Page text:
Saturday, February 28, 2009

The stand-up economist

Yoram Bauman translating Mankiw's 10 principles of economics here

Sunday, February 15, 2009

Paul Krugman on the World Economy

This is the Paul Krugman January 29 speech that I mentioned in class. We'll try to watch it in class but, to be on the safe side, here it is.

Mind you the site is excellent and a tremendous resource to bookmark.

Negative externalities, pollution and Pigovian taxes

I found a 2007 article by Greg Mankiw on Pigovian taxes which may prove useful in evaluating solutions to negative production externalities. May (and November) exams (HL and SL P1) often include questions on such issues. You will find it here.

Sunday, February 8, 2009

Friends...(not 'Friends')

This was sent to me by my dear friend and classmate at school Sokratis K. and it does have a relationship with IB Economics and what we do in class as well as with what we all too often witness in Greek society.

Try to think what 'friends' really means in this context, what are these 'friendships' based on, what is implied about the institutional framework of a society, what is the connection with corruption and what are the short run and long run implications (say, for your kids...)

click on it to enlarge

Saturday, February 7, 2009

From the New Yorker..

Once again, no relationship with IB Economics!

Just found it in the latest New Yorker online issue and found it pretty hilarious in its absurdity - thought to share it with you..

Friday, February 6, 2009

Fiscal stimulus: US vs. Japan

The Herald Tribune has today an interesting article on whether expansionary fiscal policy through increased government spending is or is not effective to pull an economy out of a severe recession (and, deflation).

The title is "Japan's big-works stimulus is lesson for U.S."

Easy reading that will help you with your background in long essays or data response questions on the effectiveness of demand side policies.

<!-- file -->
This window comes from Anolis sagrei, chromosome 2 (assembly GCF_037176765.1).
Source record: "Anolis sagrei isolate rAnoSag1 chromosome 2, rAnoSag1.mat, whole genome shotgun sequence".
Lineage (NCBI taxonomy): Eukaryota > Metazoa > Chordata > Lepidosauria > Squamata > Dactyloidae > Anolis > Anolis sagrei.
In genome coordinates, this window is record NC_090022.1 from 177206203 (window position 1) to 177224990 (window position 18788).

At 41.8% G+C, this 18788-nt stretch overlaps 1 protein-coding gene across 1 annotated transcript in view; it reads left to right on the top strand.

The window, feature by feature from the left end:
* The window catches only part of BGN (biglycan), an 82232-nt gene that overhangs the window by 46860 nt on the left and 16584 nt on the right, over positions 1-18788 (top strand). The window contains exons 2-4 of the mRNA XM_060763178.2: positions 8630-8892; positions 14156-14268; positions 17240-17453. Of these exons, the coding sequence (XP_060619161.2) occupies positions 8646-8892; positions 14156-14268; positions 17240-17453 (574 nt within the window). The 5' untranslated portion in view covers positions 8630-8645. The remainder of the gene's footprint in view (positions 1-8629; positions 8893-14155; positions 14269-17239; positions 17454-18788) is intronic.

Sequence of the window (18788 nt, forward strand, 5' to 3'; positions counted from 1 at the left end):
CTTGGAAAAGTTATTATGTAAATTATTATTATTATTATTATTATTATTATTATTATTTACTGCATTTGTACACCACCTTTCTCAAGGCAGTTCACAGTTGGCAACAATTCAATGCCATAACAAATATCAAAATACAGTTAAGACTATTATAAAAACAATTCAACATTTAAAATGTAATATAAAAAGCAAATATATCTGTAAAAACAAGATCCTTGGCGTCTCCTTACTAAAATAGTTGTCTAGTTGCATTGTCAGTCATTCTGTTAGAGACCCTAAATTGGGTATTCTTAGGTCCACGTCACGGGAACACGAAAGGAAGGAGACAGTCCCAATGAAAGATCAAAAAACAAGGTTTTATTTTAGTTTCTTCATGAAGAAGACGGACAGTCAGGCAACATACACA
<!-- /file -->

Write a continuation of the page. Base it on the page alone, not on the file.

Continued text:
Sunday, February 1, 2009

Paul Krugman on "Damnification"

Just before I introduce you to the "non-ludicrous" part of my post, I must sincerely apologize to Mr. CHZ for posting something on top of his BEAUTIFUL and THOUGHTFUL post with the 99 red balloons (translated into days for the final IB Exams. Oh Jesus!)

Paul Krugman on how nations may be "damnified" by their expansion/growth:

In a famous 1958 paper my old teacher Jagdish Bhagwati described the conditions for “immiserizing growth” — a situation in which an expansion in an economy’s production, by driving down the price of its exports, actually reduces its real income. It was a classic demonstration that sometimes individually rational actions can make everyone (at least in one national economy) worse off — although I prefer the terminology of Edgeworth, who noticed the possibility more than a century ago, and talked of nations being “damnified” by their expansion.

I bring this up because the key feature of our current economy, I believe, is that we’re being damnified on multiple fronts.

The paradox of thrift is the best-known example: when everyone tries to save more in an economy in which interest rates are up against the zero bound, everyone’s income falls, and we’re worse off than before. The paradox of deleveraging has gotten currency, too: everyone tries to shrink their balance sheet, and the result is plunging asset prices, which leave everyone worse capitalized than before.

But there’s at least one more form of damnification that has me really worried: the paradox of deflation. An individual company or worker can preserve a business or a job by accepting a lower price; but when everyone does it, we get debt deflation — a rising real burden of debt, which weighs on the economy — and also start to have deflationary expectations built into lending and investment decisions, which further depresses the economy. And once you’re in a deflationary trap, it’s very hard to get out.

If you ask me, the really scary report today wasn’t the GDP release, although that was plenty bad, but the employment cost index, which shows wage gains falling off fast. Wages aren’t declining, yet (although stories of wage cuts in particular firms are, I believe, more common than at any time since the 1930s); and we don’t have actual deflation in consumer prices, yet; but we’re moving in that direction. And we’re only in the early stages of a slump that, in the words of the CBO director,

absent a change in fiscal policy, CBO projects that the shortfall in the nation’s output relative to potential levels will be the largest– in duration and depth– since the Depression of the 1930s.

This really should be the key point in the stimulus debate. Yes, the effects of fiscal policy are uncertain; yes, running up large debts is risky; but doing nothing is even riskier, because there’s a high probability that if we don’t act strongly deflation will get embedded in the economy. We may be damned if we do, but we’ll almost surely be damnified if we don’t.